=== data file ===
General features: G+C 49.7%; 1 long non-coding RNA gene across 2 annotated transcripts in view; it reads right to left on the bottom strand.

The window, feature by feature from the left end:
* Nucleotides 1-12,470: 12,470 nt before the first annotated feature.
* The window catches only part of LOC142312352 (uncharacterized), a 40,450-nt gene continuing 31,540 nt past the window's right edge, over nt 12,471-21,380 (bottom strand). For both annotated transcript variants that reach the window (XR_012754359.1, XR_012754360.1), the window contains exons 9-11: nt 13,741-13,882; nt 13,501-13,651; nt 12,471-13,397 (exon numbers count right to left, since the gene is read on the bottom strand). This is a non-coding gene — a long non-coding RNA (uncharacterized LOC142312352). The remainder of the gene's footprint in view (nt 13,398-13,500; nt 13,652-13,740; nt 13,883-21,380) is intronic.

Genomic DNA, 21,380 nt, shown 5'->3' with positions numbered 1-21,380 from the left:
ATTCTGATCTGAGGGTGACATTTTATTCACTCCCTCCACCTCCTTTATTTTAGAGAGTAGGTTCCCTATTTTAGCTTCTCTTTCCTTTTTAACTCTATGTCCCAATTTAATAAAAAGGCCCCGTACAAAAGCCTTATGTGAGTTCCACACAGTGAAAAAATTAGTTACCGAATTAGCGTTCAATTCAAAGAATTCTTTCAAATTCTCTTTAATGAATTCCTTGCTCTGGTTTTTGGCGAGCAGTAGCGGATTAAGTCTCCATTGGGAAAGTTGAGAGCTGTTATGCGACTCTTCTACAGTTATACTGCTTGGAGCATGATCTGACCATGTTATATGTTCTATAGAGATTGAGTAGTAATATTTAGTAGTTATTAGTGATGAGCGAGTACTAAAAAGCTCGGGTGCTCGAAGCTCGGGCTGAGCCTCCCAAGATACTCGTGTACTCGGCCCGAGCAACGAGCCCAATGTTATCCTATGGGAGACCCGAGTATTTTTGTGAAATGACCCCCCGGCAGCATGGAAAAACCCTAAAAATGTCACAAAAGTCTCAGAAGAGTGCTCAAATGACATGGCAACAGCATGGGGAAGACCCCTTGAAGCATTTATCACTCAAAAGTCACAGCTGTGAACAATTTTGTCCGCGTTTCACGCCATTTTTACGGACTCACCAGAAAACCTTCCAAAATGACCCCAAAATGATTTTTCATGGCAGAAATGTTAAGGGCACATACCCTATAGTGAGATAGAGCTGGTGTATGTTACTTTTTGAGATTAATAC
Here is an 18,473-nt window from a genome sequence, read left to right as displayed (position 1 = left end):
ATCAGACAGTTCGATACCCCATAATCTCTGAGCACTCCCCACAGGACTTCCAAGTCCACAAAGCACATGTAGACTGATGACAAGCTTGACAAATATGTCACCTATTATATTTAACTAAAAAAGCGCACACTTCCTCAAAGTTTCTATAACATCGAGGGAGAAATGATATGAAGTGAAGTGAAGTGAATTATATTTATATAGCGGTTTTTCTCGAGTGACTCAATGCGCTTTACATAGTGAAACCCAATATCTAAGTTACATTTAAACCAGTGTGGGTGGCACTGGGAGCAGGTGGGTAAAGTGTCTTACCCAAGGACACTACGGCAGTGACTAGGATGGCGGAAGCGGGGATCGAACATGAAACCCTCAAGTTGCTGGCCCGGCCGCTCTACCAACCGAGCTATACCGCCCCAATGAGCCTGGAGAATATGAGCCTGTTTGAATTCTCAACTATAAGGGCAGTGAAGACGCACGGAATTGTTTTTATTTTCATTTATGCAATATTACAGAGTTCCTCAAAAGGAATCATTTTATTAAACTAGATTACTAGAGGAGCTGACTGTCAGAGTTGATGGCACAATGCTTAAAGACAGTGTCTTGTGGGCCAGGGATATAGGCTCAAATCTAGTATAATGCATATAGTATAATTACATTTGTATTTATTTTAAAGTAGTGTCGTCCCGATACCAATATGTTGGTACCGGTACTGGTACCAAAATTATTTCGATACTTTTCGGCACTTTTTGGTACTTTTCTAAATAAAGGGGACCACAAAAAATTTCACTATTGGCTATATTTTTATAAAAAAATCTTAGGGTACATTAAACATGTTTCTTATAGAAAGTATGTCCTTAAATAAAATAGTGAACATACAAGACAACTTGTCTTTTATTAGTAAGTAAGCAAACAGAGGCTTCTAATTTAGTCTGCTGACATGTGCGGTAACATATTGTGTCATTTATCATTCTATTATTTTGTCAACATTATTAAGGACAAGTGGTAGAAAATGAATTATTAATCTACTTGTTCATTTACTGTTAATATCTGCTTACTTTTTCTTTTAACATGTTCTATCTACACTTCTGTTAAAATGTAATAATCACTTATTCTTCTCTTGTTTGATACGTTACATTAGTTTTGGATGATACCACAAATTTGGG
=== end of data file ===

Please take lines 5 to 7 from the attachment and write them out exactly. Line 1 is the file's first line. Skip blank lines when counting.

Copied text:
Genomic DNA, 21,380 nt, shown 5'->3' with positions numbered 1-21,380 from the left:
ATTCTGATCTGAGGGTGACATTTTATTCACTCCCTCCACCTCCTTTATTTTAGAGAGTAGGTTCCCTATTTTAGCTTCTCTTTCCTTTTTAACTCTATGTCCCAATTTAATAAAAAGGCCCCGTACAAAAGCCTTATGTGAGTTCCACACAGTGAAAAAATTAGTTACCGAATTAGCGTTCAATTCAAAGAATTCTTTCAAATTCTCTTTAATGAATTCCTTGCTCTGGTTTTTGGCGAGCAGTAGCGGATTAAGTCTCCATTGGGAAAGTTGAGAGCTGTTATGCGACTCTTCTACAGTTATACTGCTTGGAGCATGATCTGACCATGTTATATGTTCTATAGAGATTGAGTAGTAATATTTAGTAGTTATTAGTGATGAGCGAGTACTAAAAAGCTCGGGTGCTCGAAGCTCGGGCTGAGCCTCCCAAGATACTCGTGTACTCGGCCCGAGCAACGAGCCCAATGTTATCCTATGGGAGACCCGAGTATTTTTGTGAAATGACCCCCCGGCAGCATGGAAAAACCCTAAAAATGTCACAAAAGTCTCAGAAGAGTGCTCAAATGACATGGCAACAGCATGGGGAAGACCCCTTGAAGCATTTATCACTCAAAAGTCACAGCTGTGAACAATTTTGTCCGCGTTTCACGCCATTTTTACGGACTCACCAGAAAACCTTCCAAAATGACCCCAAAATGATTTTTCATGGCAGAAATGTTAAGGGCACATACCCTATAGTGAGATAGAGCTGGTGTATGTTACTTTTTGAGATTAATAC
Here is an 18,473-nt window from a genome sequence, read left to right as displayed (position 1 = left end):